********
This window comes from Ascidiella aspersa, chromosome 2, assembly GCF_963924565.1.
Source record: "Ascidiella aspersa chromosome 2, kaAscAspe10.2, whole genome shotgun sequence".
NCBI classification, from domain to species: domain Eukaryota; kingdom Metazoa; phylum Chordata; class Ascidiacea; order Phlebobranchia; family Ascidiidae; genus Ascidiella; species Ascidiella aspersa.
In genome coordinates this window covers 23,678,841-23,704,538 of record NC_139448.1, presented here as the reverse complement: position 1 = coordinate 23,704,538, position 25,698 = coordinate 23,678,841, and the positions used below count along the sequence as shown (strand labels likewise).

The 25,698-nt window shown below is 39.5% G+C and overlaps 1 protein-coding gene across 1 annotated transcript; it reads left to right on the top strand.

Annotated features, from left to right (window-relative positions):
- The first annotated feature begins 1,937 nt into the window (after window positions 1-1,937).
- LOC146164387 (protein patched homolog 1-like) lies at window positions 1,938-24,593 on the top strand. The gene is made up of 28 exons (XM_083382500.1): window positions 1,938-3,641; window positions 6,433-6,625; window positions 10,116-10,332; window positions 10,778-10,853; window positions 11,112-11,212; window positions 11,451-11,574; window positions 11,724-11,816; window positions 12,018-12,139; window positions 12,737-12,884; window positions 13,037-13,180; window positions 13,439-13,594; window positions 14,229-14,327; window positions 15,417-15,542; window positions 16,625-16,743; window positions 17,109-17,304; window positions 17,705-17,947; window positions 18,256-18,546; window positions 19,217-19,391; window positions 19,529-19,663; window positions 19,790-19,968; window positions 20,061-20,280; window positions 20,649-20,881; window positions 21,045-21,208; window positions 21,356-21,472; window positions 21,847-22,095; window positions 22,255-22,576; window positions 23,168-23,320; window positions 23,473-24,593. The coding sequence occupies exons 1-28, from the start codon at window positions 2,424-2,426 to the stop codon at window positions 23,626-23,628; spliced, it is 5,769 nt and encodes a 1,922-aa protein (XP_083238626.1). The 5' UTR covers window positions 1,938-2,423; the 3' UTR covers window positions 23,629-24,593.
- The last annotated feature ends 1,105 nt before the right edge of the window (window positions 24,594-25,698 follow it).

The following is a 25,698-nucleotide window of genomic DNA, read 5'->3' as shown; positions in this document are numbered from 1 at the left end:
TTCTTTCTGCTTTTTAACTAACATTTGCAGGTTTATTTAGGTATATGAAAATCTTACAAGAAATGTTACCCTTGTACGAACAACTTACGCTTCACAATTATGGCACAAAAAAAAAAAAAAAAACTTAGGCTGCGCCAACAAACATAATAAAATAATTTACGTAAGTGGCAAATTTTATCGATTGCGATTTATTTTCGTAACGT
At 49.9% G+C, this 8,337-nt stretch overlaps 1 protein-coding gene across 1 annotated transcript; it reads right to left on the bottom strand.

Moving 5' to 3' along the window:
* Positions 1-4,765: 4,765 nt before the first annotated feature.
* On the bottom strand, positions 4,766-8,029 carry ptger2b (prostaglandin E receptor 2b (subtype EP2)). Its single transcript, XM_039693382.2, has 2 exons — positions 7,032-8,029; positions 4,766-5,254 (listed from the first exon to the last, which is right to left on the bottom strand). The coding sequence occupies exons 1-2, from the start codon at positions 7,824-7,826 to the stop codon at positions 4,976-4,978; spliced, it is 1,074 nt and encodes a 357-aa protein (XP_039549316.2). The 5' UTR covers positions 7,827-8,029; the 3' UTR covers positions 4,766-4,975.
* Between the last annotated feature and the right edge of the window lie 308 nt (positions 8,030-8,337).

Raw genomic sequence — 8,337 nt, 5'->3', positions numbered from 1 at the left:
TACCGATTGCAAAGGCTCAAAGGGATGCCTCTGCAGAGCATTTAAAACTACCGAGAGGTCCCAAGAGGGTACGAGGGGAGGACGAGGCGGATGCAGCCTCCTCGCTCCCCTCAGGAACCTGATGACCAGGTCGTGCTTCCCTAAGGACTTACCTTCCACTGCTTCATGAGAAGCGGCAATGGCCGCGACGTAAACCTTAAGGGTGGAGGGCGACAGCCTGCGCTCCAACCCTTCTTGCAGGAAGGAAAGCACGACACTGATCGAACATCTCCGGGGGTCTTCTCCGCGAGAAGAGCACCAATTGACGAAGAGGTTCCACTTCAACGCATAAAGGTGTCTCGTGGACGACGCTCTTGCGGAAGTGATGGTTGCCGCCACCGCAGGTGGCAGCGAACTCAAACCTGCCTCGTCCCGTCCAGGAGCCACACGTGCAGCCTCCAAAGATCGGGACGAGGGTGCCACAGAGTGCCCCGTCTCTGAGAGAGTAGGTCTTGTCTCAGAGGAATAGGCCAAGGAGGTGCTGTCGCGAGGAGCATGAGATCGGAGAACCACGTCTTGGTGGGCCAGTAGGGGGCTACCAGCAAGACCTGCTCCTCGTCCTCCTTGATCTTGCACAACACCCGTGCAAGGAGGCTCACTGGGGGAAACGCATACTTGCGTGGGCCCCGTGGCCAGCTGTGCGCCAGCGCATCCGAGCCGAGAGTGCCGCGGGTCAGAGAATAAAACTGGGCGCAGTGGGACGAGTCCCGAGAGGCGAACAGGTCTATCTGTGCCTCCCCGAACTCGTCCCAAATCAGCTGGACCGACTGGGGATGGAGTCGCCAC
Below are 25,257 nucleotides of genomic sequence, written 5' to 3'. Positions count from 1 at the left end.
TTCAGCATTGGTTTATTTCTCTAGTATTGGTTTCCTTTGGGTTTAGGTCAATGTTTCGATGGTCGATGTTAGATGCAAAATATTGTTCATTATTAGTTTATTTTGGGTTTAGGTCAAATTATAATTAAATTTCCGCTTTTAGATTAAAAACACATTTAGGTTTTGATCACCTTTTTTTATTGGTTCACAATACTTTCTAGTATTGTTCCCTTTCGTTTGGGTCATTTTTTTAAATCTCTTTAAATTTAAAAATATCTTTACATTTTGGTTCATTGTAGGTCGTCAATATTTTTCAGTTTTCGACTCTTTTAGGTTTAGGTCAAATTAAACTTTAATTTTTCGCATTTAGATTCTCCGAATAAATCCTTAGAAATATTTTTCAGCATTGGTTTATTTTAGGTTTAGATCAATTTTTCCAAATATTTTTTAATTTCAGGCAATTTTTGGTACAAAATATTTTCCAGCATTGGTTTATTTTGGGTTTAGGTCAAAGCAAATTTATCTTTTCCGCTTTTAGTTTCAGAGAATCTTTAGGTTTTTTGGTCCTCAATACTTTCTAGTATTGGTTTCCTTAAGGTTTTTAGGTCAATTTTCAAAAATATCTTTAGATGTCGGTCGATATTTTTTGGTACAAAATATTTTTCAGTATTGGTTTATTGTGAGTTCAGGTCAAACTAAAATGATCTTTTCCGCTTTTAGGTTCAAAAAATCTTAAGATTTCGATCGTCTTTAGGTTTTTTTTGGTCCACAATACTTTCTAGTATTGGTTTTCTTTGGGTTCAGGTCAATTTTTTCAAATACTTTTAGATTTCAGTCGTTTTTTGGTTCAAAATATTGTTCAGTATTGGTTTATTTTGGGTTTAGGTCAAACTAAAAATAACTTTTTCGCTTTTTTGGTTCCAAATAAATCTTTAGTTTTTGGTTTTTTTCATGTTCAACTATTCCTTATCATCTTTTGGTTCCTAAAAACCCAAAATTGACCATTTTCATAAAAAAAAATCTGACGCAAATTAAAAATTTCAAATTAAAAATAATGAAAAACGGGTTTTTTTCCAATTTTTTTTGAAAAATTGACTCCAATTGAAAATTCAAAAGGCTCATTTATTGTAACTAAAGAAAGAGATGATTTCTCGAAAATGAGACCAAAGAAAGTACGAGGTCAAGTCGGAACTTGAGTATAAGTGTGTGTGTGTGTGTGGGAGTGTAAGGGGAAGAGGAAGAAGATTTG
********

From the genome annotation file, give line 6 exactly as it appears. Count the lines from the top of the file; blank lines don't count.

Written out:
Annotated features, from left to right (window-relative positions):